It’s happened again: someone was admitted to the hospital after consuming an energy drink. Reporters covering the story warn readers about the dangers of energy drinks…something is missing. In this post, I’ll review real headlines about energy drink to demonstrate how the omission of a few minor details hurts consumers, as well as the scientists who study energy drinks.
If you read a news story about someone being hospitalized because of a vegetable, you’d have some questions.
On the surface, the mere idea sounds ridiculous.
“Hospitalized…because of a VEGETABLE? People eat veggies all the time without dying, why would someone go to the hospital?”
In fact, leafy green vegetables were the number one source of foodborne illnesses from 1998-2008. Moreover, this hypothetical news story is a perfect example of how asking the right questions can save lives.
When someone is hospitalized because of a vegetable, scientists and doctors are able to piece together the clues and figure out whether or not to issue a recall, if so, what food and even what brand and lot numbers. The end result is information which saves people from eating something that could hurt them. If only we could do the same thing for energy drinks. (Hint: we are not)
When it comes to energy drink-related hospitalizations, we are not asking the right questions. There are several examples of real energy drink news stories where small but critical details were omitted. Not only does this hurt consumers, but it also hurts scientists who desperately need this data to study the health effects of energy drinks.
The good news is these missing critical details can be summed up in just five questions. Yes, just FIVE QUESTIONS! Let me walk you through these five questions and why they matter so much, using real news stories about energy drink-related hospitalizations.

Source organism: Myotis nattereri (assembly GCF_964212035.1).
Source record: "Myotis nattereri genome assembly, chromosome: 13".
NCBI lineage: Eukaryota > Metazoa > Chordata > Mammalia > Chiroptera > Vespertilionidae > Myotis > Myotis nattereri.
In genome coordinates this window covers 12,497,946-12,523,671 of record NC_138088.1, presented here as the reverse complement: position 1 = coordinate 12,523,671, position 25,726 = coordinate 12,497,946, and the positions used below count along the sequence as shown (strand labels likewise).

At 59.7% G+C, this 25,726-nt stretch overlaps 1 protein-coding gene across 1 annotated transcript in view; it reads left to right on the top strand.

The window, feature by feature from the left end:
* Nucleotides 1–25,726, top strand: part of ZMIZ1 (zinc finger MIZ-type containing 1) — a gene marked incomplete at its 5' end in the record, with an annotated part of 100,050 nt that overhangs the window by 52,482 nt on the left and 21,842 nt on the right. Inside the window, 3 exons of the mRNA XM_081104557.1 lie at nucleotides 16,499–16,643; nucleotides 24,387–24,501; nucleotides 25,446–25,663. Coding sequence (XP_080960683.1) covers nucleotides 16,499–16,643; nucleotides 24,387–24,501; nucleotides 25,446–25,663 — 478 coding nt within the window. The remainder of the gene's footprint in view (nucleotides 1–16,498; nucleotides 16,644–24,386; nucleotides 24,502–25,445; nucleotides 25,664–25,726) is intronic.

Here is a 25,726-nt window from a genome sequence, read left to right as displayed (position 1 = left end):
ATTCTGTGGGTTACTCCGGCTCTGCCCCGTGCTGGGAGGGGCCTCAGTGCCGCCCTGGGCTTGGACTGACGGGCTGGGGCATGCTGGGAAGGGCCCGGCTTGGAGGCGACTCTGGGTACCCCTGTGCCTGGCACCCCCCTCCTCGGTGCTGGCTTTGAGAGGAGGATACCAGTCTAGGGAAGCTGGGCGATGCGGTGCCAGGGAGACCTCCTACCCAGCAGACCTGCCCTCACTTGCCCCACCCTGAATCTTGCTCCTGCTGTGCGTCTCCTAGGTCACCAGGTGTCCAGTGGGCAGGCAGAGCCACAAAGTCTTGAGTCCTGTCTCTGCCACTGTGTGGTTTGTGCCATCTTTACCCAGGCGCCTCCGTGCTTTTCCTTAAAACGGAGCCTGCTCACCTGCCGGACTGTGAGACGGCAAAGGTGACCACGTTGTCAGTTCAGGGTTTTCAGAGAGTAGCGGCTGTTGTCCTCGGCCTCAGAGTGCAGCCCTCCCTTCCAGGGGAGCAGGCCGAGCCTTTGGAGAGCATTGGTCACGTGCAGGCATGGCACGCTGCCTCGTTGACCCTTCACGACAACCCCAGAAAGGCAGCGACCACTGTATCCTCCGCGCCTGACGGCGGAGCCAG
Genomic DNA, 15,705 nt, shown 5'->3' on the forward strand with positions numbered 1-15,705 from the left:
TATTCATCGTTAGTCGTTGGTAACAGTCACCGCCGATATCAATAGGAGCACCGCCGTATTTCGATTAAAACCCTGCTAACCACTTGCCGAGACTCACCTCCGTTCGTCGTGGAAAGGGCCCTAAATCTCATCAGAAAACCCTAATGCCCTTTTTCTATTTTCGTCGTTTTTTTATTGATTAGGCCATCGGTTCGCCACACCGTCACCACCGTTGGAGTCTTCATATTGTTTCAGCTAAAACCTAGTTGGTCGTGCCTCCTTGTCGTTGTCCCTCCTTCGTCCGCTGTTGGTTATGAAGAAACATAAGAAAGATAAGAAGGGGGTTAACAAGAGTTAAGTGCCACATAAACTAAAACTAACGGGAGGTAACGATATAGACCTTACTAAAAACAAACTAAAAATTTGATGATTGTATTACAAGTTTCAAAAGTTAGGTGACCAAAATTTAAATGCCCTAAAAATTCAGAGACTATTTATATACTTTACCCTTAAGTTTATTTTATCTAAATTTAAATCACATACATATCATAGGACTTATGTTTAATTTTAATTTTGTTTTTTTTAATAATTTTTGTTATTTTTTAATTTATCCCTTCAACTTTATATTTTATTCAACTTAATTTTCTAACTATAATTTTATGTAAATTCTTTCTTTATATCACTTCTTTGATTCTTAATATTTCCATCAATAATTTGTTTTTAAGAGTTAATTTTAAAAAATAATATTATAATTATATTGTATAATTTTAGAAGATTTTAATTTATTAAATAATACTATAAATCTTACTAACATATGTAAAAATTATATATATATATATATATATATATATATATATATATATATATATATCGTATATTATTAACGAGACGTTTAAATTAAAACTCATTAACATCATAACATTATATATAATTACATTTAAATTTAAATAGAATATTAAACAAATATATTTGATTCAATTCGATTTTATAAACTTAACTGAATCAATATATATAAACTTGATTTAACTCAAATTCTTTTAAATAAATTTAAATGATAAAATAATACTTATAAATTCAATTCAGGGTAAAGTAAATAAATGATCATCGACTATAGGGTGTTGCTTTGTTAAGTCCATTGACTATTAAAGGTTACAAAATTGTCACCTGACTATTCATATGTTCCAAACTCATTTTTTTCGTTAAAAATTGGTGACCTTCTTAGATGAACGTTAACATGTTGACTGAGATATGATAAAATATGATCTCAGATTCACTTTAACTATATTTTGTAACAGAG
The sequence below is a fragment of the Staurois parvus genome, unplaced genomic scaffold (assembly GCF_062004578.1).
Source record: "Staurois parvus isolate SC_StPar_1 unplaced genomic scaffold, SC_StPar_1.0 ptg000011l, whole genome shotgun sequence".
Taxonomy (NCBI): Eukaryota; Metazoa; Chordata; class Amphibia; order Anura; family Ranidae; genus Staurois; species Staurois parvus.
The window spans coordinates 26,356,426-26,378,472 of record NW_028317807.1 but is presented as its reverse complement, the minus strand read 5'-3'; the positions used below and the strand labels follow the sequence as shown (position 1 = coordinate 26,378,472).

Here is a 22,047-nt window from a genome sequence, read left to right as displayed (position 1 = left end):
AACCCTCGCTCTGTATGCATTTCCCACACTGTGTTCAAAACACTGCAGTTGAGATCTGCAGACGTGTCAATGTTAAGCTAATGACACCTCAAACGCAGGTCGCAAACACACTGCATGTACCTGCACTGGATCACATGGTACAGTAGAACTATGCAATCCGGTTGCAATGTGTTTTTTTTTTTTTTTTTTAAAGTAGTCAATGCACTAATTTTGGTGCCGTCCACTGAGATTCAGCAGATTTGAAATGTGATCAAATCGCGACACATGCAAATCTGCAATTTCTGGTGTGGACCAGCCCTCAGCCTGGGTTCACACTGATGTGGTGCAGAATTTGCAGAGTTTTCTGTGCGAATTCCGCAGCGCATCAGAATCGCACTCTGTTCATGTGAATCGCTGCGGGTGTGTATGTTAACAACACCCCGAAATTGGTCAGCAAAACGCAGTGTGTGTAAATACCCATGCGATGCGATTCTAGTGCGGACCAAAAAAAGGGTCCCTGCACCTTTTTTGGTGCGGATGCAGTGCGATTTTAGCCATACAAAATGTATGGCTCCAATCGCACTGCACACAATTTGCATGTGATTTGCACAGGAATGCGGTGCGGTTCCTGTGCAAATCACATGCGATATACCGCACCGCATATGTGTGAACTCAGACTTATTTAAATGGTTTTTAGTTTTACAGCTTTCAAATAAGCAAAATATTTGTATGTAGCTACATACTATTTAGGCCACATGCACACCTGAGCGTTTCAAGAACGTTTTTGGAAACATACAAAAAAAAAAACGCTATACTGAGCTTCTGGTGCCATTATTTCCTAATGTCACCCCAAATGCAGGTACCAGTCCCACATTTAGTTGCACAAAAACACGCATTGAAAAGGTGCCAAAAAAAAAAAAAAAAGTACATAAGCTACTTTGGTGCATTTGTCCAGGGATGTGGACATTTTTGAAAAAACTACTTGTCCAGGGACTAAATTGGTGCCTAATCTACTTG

March is Caffeine Awareness Month, and what better way to celebrate than to revisit some of the most popular caffeine-related GreenEyedGuide posts! Remember that rebuttal to BroBible’s energy drink article or the open letter to Time magazine? How about the three tips for parents or the two Year-In-Review lists of all the “Energy Drink of the Month” winners? Do you remember what happens when energy drinks dress up like workout supplements?
(Click the title to open the article in a new tab)
BroBible may be have expert insights on some matters, but their article on energy drinks proves biology and food science isn’t in their wheelhouse. Here’s the point-counterpoint to all the misleading statements in their article.
As a food scientist who’s studied energy drinks for over 10 years, Ms Sifferlin’s article came across as yet another “all energy drinks are lethal” story. While the article was missing many crucial facts, there were three points in particular that should be part of the conversation.
This presentation covers the effects of caffeine when it’s consumed before, during, or after a workout. We also review how the Five Levels of Fatigue helps people determine which caffeine products (if any) are right for them.
Energy drinks are in the news again, and this time the story is the reported increase in emergency room visits attributed to energy drinks. Are these stats more indicative of consumer misuse or that energy drinks are inherently more dangerous than other caffeinated beverages? Some clues to consider.
As always, my goal is to educate and inform, to provide an alternate perspective to help people look past confusing scientific jargon and learn the tools to making the best choices for their lifestyle. Caffeine is not always the answer but to find the right answers we must ask the right questions.
How concerned do parents need to be about the use of energy drinks in kids and teens? In the Green-Eyed Guide guest blog on The Scientific Parent, we review the three major details often left out of these conversations on caffeine, and how these details can dramatically boost our efforts to keep ourselves and our kids healthy and safe.
A study published in January 2014 involving over 40,000 people defines beverage caffeine intakes in the US, revealing the amounts of caffeine consumed and from what source per age group. As your Green-Eyed Guide, I’m going to explain what it all means.
What can 42,000 people tell us about the caffeine habits of the US population? Plenty, if you look at the right details. Understanding this information is critical to any conversation about caffeine safety.
With new caffeinated foods popping up, the FDA is getting more pressure to reevaluate the safety of caffeine, particularly for adolescents. We evaluate the impact of caffeinated gum and why CANADA has the best caffeine regulations.
ENERGY DRINK OF THE MONTH YEAR IN REVIEW (YEAR1 AND YEAR 2)